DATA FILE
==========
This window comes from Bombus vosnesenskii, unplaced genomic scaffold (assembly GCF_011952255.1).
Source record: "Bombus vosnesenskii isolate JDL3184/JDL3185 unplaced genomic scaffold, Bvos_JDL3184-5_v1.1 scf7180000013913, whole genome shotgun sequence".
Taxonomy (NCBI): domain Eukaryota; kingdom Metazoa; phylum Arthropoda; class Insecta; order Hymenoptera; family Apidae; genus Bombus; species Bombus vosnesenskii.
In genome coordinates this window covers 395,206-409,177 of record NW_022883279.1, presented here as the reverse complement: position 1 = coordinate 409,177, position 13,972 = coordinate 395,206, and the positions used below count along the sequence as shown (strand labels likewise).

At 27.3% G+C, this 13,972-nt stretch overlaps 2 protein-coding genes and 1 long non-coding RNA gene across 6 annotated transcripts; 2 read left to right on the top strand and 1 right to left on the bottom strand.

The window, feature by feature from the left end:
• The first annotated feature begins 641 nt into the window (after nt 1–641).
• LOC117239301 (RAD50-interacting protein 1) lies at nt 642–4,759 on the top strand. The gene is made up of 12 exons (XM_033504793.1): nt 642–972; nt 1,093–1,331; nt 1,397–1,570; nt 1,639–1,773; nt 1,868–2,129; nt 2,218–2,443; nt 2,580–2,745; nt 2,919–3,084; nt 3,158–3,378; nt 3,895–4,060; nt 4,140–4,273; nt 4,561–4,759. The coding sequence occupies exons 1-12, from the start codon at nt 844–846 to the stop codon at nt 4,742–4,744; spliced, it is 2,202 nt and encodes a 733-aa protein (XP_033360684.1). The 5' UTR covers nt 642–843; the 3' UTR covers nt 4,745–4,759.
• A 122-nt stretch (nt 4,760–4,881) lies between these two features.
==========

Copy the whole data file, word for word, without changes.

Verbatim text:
This window comes from Bombus vosnesenskii, unplaced genomic scaffold (assembly GCF_011952255.1).
Source record: "Bombus vosnesenskii isolate JDL3184/JDL3185 unplaced genomic scaffold, Bvos_JDL3184-5_v1.1 scf7180000013913, whole genome shotgun sequence".
Taxonomy (NCBI): domain Eukaryota; kingdom Metazoa; phylum Arthropoda; class Insecta; order Hymenoptera; family Apidae; genus Bombus; species Bombus vosnesenskii.
In genome coordinates this window covers 395,206-409,177 of record NW_022883279.1, presented here as the reverse complement: position 1 = coordinate 409,177, position 13,972 = coordinate 395,206, and the positions used below count along the sequence as shown (strand labels likewise).

At 27.3% G+C, this 13,972-nt stretch overlaps 2 protein-coding genes and 1 long non-coding RNA gene across 6 annotated transcripts; 2 read left to right on the top strand and 1 right to left on the bottom strand.

The window, feature by feature from the left end:
• The first annotated feature begins 641 nt into the window (after nt 1–641).
• LOC117239301 (RAD50-interacting protein 1) lies at nt 642–4,759 on the top strand. The gene is made up of 12 exons (XM_033504793.1): nt 642–972; nt 1,093–1,331; nt 1,397–1,570; nt 1,639–1,773; nt 1,868–2,129; nt 2,218–2,443; nt 2,580–2,745; nt 2,919–3,084; nt 3,158–3,378; nt 3,895–4,060; nt 4,140–4,273; nt 4,561–4,759. The coding sequence occupies exons 1-12, from the start codon at nt 844–846 to the stop codon at nt 4,742–4,744; spliced, it is 2,202 nt and encodes a 733-aa protein (XP_033360684.1). The 5' UTR covers nt 642–843; the 3' UTR covers nt 4,745–4,759.
• A 122-nt stretch (nt 4,760–4,881) lies between these two features.